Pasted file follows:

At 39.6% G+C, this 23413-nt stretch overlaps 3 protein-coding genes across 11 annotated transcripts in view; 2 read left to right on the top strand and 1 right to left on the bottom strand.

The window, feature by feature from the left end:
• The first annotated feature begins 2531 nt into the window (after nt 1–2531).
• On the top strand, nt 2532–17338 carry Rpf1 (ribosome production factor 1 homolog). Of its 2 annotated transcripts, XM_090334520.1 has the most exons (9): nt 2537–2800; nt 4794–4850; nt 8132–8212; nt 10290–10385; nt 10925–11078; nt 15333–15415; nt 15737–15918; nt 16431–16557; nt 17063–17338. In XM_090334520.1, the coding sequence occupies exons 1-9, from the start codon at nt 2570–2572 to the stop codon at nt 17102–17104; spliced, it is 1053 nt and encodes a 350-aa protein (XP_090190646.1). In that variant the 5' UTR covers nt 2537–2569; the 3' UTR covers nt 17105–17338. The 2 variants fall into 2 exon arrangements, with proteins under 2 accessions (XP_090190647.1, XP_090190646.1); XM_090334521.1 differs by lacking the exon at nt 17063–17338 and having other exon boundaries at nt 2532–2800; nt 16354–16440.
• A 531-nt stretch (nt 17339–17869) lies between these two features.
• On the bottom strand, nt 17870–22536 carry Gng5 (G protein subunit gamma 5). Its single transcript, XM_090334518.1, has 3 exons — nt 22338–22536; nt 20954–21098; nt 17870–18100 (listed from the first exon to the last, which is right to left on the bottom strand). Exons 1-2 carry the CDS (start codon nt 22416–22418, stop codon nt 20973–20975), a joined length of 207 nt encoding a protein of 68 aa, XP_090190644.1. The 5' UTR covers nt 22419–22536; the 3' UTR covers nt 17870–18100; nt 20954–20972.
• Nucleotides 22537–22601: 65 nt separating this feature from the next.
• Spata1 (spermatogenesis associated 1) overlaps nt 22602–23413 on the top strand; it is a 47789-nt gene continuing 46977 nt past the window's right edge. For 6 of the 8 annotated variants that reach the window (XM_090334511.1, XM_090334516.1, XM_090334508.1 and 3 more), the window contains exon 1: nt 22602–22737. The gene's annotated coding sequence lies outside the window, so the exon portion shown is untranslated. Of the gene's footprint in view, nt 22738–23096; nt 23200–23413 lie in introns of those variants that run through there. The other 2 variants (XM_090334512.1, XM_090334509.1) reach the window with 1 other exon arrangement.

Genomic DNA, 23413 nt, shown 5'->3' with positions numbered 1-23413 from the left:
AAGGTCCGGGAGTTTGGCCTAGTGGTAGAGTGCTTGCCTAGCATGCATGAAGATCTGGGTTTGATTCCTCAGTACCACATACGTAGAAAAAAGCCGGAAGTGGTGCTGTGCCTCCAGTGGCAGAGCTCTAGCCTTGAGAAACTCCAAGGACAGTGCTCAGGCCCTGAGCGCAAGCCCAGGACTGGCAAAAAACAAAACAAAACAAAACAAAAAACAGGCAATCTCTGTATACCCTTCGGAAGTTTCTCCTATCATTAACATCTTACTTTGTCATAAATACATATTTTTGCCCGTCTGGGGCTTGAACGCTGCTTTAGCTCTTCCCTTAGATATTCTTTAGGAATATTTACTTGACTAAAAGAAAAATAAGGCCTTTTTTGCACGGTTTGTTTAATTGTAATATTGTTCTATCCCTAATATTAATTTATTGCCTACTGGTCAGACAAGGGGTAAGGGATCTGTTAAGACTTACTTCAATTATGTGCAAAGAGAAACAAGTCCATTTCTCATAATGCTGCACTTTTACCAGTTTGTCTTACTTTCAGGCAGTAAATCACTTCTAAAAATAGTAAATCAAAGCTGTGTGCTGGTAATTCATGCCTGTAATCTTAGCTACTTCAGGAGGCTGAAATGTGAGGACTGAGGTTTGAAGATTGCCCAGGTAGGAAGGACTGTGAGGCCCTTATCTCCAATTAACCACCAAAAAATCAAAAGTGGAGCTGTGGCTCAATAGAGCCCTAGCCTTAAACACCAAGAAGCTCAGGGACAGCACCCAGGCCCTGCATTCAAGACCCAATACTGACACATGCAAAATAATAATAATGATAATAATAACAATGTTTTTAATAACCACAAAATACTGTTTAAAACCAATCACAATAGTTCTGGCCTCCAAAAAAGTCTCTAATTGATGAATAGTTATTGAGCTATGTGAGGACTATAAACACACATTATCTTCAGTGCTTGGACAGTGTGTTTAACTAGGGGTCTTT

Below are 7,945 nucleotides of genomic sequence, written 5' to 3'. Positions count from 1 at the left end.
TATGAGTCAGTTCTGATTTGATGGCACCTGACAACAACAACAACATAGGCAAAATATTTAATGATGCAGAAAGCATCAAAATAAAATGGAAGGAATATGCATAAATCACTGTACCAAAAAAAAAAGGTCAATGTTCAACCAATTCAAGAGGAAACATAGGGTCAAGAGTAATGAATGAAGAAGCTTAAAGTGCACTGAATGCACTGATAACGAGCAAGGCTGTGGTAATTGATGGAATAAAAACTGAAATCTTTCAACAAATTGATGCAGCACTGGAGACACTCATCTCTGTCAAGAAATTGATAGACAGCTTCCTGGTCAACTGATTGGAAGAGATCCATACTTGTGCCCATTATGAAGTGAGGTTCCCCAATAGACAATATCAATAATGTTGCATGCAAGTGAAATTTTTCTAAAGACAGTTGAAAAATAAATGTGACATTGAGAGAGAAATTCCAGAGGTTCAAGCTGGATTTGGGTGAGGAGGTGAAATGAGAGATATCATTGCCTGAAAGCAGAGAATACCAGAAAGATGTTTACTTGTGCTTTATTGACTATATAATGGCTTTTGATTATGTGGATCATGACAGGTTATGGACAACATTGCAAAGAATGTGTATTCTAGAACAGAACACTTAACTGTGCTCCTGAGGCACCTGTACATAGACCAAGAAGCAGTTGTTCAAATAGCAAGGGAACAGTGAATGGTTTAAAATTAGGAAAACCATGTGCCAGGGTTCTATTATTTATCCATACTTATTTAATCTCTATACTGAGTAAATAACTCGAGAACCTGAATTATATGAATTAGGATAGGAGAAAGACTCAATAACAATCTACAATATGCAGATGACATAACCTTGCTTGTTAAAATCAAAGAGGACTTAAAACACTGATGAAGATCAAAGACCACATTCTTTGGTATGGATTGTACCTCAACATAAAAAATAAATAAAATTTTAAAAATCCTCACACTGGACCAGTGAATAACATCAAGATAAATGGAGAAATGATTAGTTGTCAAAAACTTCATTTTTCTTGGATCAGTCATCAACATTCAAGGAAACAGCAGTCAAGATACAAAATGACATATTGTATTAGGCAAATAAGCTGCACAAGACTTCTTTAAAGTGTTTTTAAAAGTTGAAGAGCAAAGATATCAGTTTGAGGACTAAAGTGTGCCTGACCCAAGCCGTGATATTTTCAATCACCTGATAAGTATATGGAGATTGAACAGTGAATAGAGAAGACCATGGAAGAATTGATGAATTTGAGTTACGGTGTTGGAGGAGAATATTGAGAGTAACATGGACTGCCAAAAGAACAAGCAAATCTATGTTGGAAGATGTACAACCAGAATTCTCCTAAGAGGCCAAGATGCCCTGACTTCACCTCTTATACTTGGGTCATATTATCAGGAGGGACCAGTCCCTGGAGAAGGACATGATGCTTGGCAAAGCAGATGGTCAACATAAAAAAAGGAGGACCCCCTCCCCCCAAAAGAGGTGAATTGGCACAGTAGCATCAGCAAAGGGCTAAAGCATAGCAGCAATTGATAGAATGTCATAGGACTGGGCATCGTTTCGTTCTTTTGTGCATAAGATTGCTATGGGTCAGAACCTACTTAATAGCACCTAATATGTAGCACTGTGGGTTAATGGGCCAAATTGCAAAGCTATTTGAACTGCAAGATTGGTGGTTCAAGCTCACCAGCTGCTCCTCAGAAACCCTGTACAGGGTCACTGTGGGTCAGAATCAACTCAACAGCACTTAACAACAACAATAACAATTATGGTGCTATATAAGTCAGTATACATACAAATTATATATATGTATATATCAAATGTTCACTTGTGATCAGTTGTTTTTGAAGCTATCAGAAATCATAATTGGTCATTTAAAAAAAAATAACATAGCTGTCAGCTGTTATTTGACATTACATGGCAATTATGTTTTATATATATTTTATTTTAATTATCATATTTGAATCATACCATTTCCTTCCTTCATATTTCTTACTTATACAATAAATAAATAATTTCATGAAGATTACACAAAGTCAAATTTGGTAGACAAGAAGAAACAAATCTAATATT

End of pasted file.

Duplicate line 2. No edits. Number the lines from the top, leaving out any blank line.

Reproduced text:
The window, feature by feature from the left end: